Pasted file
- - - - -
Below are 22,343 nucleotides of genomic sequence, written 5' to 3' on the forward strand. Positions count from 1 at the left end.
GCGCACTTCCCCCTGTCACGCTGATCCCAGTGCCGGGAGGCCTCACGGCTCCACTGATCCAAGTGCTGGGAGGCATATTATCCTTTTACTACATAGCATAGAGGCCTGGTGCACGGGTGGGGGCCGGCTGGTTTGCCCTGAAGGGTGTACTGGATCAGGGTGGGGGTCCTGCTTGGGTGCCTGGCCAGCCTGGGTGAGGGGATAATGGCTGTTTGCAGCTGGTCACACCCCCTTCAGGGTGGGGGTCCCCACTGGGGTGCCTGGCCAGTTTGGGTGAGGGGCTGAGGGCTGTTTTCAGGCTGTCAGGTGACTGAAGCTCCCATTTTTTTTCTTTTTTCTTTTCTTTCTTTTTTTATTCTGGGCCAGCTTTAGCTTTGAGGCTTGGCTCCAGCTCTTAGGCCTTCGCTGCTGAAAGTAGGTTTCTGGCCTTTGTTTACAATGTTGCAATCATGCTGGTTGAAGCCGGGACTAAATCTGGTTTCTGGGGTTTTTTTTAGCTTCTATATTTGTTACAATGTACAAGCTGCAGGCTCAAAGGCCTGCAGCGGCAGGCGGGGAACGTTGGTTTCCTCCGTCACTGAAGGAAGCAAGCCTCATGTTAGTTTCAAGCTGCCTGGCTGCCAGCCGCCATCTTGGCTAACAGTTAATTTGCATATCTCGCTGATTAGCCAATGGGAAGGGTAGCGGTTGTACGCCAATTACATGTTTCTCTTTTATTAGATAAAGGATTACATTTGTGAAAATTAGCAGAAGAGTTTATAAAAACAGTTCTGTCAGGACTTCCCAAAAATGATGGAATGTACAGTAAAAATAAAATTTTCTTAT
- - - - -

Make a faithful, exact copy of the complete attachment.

Below are 22,343 nucleotides of genomic sequence, written 5' to 3' on the forward strand. Positions count from 1 at the left end.
GCGCACTTCCCCCTGTCACGCTGATCCCAGTGCCGGGAGGCCTCACGGCTCCACTGATCCAAGTGCTGGGAGGCATATTATCCTTTTACTACATAGCATAGAGGCCTGGTGCACGGGTGGGGGCCGGCTGGTTTGCCCTGAAGGGTGTACTGGATCAGGGTGGGGGTCCTGCTTGGGTGCCTGGCCAGCCTGGGTGAGGGGATAATGGCTGTTTGCAGCTGGTCACACCCCCTTCAGGGTGGGGGTCCCCACTGGGGTGCCTGGCCAGTTTGGGTGAGGGGCTGAGGGCTGTTTTCAGGCTGTCAGGTGACTGAAGCTCCCATTTTTTTTCTTTTTTCTTTTCTTTCTTTTTTTATTCTGGGCCAGCTTTAGCTTTGAGGCTTGGCTCCAGCTCTTAGGCCTTCGCTGCTGAAAGTAGGTTTCTGGCCTTTGTTTACAATGTTGCAATCATGCTGGTTGAAGCCGGGACTAAATCTGGTTTCTGGGGTTTTTTTTAGCTTCTATATTTGTTACAATGTACAAGCTGCAGGCTCAAAGGCCTGCAGCGGCAGGCGGGGAACGTTGGTTTCCTCCGTCACTGAAGGAAGCAAGCCTCATGTTAGTTTCAAGCTGCCTGGCTGCCAGCCGCCATCTTGGCTAACAGTTAATTTGCATATCTCGCTGATTAGCCAATGGGAAGGGTAGCGGTTGTACGCCAATTACATGTTTCTCTTTTATTAGATAAAGGATTACATTTGTGAAAATTAGCAGAAGAGTTTATAAAAACAGTTCTGTCAGGACTTCCCAAAAATGATGGAATGTACAGTAAAAATAAAATTTTCTTAT